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Carbon Taxation When Climate Affects Productivity

  • William K. Jaeger
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    Based on a model where climate change affects productivity, the second-best optimal carbon tax is found to exceed marginal social damage by 53% and ‘‘marginal private damage’’ (aggregate households’ willingness to pay) by 73%. Annual welfare gains are estimated at $3.58 billion when marginal damage is $40 per ton; employment also increases. A carbon tax set at the Pigouvian rate raises welfare by only $3.17 billion. The seemingly contradictory results from the ‘‘tax interaction’’ literature are shown to arise only when the optimal environmental tax is compared to ‘‘marginal private damage,’’ and only for an amenity externality.

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    Article provided by University of Wisconsin Press in its journal Land Economics.

    Volume (Year): 78 (2002)
    Issue (Month): 3 ()
    Pages: 354-367

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    Handle: RePEc:uwp:landec:v:78:y:2002:i:3:p:354-367
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    1. Lawrence H. Goulder & Ian W.H. Parry & Dallas Burtraw, 1997. "Revenue-Raising versus Other Approaches to Environmental Protection: The Critical Significance of Preexisting Tax Distortions," RAND Journal of Economics, The RAND Corporation, vol. 28(4), pages 708-731, Winter.
    2. Ian W.H. Parry & Wallace E. Oates, 2000. "Policy analysis in the presence of distorting taxes," Journal of Policy Analysis and Management, John Wiley & Sons, Ltd., vol. 19(4), pages 603-613.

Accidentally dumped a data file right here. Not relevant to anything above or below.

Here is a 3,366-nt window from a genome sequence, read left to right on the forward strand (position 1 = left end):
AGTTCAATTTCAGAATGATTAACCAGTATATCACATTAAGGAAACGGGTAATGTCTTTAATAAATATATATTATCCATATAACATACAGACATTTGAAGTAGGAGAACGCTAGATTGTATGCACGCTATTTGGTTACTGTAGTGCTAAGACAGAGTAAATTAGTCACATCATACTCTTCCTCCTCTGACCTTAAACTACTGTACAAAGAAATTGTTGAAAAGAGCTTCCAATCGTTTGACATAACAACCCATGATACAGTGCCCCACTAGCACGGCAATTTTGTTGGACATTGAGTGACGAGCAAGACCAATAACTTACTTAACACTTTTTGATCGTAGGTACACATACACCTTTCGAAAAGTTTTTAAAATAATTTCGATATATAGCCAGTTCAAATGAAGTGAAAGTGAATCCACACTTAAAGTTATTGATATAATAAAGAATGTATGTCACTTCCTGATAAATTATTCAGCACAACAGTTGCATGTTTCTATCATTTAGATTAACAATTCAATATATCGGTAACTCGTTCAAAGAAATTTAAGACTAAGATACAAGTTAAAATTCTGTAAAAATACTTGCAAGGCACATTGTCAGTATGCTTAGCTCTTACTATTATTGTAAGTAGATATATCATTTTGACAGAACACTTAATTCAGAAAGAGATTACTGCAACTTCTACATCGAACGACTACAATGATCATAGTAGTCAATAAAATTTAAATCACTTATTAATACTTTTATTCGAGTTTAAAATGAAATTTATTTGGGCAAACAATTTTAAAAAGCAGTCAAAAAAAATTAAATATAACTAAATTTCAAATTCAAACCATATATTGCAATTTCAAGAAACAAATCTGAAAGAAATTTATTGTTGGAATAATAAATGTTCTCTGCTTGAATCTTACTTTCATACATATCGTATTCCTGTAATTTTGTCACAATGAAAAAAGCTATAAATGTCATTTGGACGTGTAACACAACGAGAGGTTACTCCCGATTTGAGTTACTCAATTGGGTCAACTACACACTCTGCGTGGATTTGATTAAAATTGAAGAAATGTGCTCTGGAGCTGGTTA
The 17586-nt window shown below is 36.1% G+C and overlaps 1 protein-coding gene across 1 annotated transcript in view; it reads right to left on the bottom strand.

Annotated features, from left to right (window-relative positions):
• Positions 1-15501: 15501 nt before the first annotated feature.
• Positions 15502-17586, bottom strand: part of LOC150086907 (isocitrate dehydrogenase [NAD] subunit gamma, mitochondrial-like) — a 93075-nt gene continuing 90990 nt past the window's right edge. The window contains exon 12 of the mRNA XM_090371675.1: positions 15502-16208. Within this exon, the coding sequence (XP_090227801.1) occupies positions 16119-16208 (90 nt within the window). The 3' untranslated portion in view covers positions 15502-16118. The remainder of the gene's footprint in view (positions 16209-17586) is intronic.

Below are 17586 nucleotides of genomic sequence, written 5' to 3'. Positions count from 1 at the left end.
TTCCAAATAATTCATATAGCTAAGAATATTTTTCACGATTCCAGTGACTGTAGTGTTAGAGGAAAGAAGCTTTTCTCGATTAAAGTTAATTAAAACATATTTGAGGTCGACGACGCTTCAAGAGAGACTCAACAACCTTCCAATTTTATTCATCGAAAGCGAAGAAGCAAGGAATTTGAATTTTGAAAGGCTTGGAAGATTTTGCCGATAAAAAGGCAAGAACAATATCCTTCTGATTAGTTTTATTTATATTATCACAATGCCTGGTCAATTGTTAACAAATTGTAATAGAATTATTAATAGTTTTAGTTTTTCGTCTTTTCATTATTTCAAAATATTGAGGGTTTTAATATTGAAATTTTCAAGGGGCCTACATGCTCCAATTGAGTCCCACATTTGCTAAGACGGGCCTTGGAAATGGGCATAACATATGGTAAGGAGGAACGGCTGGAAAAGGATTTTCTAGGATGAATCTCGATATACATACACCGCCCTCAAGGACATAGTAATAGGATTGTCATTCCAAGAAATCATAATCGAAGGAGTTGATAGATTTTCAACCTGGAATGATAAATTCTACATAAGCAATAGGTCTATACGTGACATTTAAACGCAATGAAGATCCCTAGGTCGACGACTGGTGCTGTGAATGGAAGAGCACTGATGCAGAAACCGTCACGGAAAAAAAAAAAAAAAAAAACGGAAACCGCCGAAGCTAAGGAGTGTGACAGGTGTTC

3. Bovenberg, A Lans & Goulder, Lawrence H, 1996. "Optimal Environmental Taxation in the Presence of Other Taxes: General-Equilibrium Analyses," American Economic Review, American Economic Association, vol. 86(4), pages 985-1000, September.
    4. Pearce, David W, 1991. "The Role of Carbon Taxes in Adjusting to Global Warming," Economic Journal, Royal Economic Society, vol. 101(407), pages 938-48, July.
    5. Ian W. H. Parry & Roberton C. Williams III & Lawrence H. Goulder, 1997. "When Can Carbon Abatement Policies Increase Welfare? The Fundamental Role of Distorted Factor Markets," NBER Working Papers 5967, National Bureau of Economic Research, Inc.
    6. Bovenberg, A.L. & Goulder, L.H., 1996. "Optimal environmental taxation in the presence of other taxes : General equilibrium analyses," Other publications TiSEM 5d4b7517-c5c8-4ef6-ab76-3, Tilburg University, School of Economics and Management.
    7. Lawrence H. Goulder & Ian W. H. Parry & Roberton C. Williams III & Dallas Burtraw, 1998. "The Cost-Effectiveness of Alternative Instruments for Environmental Protection in a Second-Best Setting," NBER Working Papers 6464, National Bureau of Economic Research, Inc.
    8. Bovenberg, A Lans & van der Ploeg, Frederick, 1992. "Environmental Policy, Public Finance and the Labour Market in a Second-best World," CEPR Discussion Papers 745, C.E.P.R. Discussion Papers.
    9. Jewitt, Ian, 1988. "Justifying the First-Order Approach to Principal-Agent Problems," Econometrica, Econometric Society, vol. 56(5), pages 1177-90, September.
    10. William R. Cline, 1992. "Economics of Global Warming, The," Peterson Institute Press: All Books, Peterson Institute for International Economics, number 39.
    11. Parry Ian W. H., 1995. "Pollution Taxes and Revenue Recycling," Journal of Environmental Economics and Management, Elsevier, vol. 29(3), pages S64-S77, November.
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